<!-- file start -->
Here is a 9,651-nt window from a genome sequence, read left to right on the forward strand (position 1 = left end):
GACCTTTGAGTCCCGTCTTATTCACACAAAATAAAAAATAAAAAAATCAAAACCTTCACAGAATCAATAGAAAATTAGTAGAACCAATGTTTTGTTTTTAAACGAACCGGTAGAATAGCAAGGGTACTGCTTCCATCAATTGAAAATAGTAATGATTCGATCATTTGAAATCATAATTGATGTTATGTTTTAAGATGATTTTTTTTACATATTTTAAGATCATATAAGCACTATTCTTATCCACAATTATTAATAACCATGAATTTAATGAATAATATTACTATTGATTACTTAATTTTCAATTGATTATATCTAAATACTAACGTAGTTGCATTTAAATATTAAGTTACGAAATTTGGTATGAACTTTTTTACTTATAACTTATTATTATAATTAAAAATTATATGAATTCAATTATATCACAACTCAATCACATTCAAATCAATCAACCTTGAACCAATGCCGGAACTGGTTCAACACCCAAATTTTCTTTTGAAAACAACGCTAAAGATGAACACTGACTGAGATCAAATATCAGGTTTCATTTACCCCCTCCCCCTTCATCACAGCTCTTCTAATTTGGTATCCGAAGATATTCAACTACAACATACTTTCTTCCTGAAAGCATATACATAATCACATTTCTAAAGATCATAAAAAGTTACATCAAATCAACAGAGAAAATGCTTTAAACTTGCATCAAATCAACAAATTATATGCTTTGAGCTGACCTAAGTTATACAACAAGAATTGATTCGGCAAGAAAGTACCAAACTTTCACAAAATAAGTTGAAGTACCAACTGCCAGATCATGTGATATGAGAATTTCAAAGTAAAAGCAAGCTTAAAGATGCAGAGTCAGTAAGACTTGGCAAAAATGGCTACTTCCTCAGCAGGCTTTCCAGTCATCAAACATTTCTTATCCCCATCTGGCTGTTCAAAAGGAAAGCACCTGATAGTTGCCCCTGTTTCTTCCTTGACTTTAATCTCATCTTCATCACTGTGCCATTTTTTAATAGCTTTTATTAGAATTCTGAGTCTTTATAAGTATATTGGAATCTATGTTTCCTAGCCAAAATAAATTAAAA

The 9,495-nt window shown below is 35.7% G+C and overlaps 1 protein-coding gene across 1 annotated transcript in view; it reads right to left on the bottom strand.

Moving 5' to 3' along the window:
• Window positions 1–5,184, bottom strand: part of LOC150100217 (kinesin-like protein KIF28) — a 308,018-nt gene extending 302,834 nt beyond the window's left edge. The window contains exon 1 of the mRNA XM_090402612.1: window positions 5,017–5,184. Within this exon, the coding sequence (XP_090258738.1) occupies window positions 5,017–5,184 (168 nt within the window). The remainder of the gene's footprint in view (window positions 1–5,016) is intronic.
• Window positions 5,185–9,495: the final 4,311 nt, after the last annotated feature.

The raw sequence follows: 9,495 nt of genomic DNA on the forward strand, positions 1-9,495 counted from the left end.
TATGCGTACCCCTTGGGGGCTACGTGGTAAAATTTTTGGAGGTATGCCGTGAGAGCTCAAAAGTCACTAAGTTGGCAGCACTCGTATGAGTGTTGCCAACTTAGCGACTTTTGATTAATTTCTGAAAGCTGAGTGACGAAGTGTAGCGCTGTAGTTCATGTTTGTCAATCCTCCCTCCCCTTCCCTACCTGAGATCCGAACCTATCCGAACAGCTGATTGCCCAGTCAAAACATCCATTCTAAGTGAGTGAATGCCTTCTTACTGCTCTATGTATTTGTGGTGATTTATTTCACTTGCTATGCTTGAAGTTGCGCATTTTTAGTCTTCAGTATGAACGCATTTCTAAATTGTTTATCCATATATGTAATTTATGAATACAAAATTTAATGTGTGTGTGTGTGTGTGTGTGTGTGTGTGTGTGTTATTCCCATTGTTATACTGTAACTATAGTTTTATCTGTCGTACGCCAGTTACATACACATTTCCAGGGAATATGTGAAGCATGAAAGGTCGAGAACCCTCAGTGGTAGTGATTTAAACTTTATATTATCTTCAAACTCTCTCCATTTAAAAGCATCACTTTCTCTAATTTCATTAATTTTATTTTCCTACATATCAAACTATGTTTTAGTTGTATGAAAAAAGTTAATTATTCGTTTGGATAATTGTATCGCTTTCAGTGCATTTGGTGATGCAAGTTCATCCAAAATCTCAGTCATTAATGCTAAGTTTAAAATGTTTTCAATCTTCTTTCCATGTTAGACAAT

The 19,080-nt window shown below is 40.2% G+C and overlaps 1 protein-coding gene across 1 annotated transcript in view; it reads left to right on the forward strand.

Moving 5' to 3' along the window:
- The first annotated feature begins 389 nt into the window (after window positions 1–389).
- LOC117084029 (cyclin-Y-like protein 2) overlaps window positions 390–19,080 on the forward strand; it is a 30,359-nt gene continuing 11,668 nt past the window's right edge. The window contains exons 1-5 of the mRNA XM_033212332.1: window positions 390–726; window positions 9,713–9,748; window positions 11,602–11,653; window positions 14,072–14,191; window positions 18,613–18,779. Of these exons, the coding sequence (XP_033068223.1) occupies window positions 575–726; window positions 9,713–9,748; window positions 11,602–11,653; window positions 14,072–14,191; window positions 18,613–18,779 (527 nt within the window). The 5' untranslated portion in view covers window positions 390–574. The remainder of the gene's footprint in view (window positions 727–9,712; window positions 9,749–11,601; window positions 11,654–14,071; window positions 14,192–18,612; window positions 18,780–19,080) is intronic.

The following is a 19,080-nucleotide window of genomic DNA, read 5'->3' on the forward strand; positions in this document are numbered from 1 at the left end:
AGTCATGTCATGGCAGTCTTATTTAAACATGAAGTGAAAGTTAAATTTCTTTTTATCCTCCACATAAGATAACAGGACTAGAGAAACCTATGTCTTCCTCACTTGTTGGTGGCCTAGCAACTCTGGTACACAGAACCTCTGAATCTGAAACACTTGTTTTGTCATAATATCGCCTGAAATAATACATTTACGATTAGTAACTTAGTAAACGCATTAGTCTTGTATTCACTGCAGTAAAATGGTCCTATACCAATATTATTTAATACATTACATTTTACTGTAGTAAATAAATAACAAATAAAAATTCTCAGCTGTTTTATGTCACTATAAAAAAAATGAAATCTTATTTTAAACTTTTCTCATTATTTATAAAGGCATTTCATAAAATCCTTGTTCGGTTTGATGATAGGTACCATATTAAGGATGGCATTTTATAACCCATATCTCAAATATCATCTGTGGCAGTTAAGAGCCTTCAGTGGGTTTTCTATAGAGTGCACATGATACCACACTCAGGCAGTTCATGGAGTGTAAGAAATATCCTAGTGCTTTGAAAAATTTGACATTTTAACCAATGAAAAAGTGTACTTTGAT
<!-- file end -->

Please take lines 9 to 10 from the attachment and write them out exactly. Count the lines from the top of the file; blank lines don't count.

The 19,080-nt window shown below is 40.2% G+C and overlaps 1 protein-coding gene across 1 annotated transcript in view; it reads left to right on the forward strand.

Moving 5' to 3' along the window: